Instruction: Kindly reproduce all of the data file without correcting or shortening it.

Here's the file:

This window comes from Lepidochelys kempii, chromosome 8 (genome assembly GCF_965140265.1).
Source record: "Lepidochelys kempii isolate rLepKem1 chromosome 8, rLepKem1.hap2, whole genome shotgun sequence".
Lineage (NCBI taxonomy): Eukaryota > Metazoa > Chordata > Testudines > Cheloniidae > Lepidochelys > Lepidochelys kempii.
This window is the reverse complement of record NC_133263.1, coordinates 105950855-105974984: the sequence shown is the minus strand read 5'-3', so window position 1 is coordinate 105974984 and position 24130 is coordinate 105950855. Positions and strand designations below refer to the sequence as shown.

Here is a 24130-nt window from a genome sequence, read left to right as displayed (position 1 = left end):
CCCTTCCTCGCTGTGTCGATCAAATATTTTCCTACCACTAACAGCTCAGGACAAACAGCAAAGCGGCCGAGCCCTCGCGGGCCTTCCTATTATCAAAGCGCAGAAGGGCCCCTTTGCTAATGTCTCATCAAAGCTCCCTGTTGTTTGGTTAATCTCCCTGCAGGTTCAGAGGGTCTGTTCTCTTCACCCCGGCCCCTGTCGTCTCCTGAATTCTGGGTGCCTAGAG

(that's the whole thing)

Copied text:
This window comes from Lepidochelys kempii, chromosome 8 (genome assembly GCF_965140265.1).
Source record: "Lepidochelys kempii isolate rLepKem1 chromosome 8, rLepKem1.hap2, whole genome shotgun sequence".
Lineage (NCBI taxonomy): Eukaryota > Metazoa > Chordata > Testudines > Cheloniidae > Lepidochelys > Lepidochelys kempii.
This window is the reverse complement of record NC_133263.1, coordinates 105950855-105974984: the sequence shown is the minus strand read 5'-3', so window position 1 is coordinate 105974984 and position 24130 is coordinate 105950855. Positions and strand designations below refer to the sequence as shown.

Here is a 24130-nt window from a genome sequence, read left to right as displayed (position 1 = left end):
CCCTTCCTCGCTGTGTCGATCAAATATTTTCCTACCACTAACAGCTCAGGACAAACAGCAAAGCGGCCGAGCCCTCGCGGGCCTTCCTATTATCAAAGCGCAGAAGGGCCCCTTTGCTAATGTCTCATCAAAGCTCCCTGTTGTTTGGTTAATCTCCCTGCAGGTTCAGAGGGTCTGTTCTCTTCACCCCGGCCCCTGTCGTCTCCTGAATTCTGGGTGCCTAGAG